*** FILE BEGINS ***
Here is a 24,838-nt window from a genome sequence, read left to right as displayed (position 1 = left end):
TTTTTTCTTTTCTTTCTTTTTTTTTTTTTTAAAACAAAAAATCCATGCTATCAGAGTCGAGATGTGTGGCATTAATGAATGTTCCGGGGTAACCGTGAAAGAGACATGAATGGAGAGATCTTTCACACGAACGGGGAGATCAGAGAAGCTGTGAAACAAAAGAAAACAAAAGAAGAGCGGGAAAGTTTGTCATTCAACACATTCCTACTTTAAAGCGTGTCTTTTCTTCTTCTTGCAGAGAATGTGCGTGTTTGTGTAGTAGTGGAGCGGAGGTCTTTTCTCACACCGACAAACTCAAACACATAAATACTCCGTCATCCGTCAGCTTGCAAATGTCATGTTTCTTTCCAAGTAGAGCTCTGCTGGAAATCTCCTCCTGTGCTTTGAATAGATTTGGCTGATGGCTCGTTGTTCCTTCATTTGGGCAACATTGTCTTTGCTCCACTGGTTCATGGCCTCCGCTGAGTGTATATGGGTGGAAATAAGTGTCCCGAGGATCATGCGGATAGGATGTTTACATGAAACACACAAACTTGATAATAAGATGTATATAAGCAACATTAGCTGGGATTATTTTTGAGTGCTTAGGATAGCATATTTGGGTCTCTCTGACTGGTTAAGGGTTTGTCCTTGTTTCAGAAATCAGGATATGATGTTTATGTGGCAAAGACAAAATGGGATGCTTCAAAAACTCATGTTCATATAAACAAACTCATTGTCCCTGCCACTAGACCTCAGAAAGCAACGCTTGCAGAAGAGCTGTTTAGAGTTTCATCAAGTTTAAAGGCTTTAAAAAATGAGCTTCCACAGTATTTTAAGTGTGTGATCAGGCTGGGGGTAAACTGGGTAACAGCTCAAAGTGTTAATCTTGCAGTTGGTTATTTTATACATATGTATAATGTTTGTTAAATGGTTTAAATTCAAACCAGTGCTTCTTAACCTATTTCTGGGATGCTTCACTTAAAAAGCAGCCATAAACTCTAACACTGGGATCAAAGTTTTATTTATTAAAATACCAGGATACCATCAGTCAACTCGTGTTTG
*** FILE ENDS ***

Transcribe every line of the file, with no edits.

Here is a 24,838-nt window from a genome sequence, read left to right as displayed (position 1 = left end):
TTTTTTCTTTTCTTTCTTTTTTTTTTTTTTAAAACAAAAAATCCATGCTATCAGAGTCGAGATGTGTGGCATTAATGAATGTTCCGGGGTAACCGTGAAAGAGACATGAATGGAGAGATCTTTCACACGAACGGGGAGATCAGAGAAGCTGTGAAACAAAAGAAAACAAAAGAAGAGCGGGAAAGTTTGTCATTCAACACATTCCTACTTTAAAGCGTGTCTTTTCTTCTTCTTGCAGAGAATGTGCGTGTTTGTGTAGTAGTGGAGCGGAGGTCTTTTCTCACACCGACAAACTCAAACACATAAATACTCCGTCATCCGTCAGCTTGCAAATGTCATGTTTCTTTCCAAGTAGAGCTCTGCTGGAAATCTCCTCCTGTGCTTTGAATAGATTTGGCTGATGGCTCGTTGTTCCTTCATTTGGGCAACATTGTCTTTGCTCCACTGGTTCATGGCCTCCGCTGAGTGTATATGGGTGGAAATAAGTGTCCCGAGGATCATGCGGATAGGATGTTTACATGAAACACACAAACTTGATAATAAGATGTATATAAGCAACATTAGCTGGGATTATTTTTGAGTGCTTAGGATAGCATATTTGGGTCTCTCTGACTGGTTAAGGGTTTGTCCTTGTTTCAGAAATCAGGATATGATGTTTATGTGGCAAAGACAAAATGGGATGCTTCAAAAACTCATGTTCATATAAACAAACTCATTGTCCCTGCCACTAGACCTCAGAAAGCAACGCTTGCAGAAGAGCTGTTTAGAGTTTCATCAAGTTTAAAGGCTTTAAAAAATGAGCTTCCACAGTATTTTAAGTGTGTGATCAGGCTGGGGGTAAACTGGGTAACAGCTCAAAGTGTTAATCTTGCAGTTGGTTATTTTATACATATGTATAATGTTTGTTAAATGGTTTAAATTCAAACCAGTGCTTCTTAACCTATTTCTGGGATGCTTCACTTAAAAAGCAGCCATAAACTCTAACACTGGGATCAAAGTTTTATTTATTAAAATACCAGGATACCATCAGTCAACTCGTGTTTG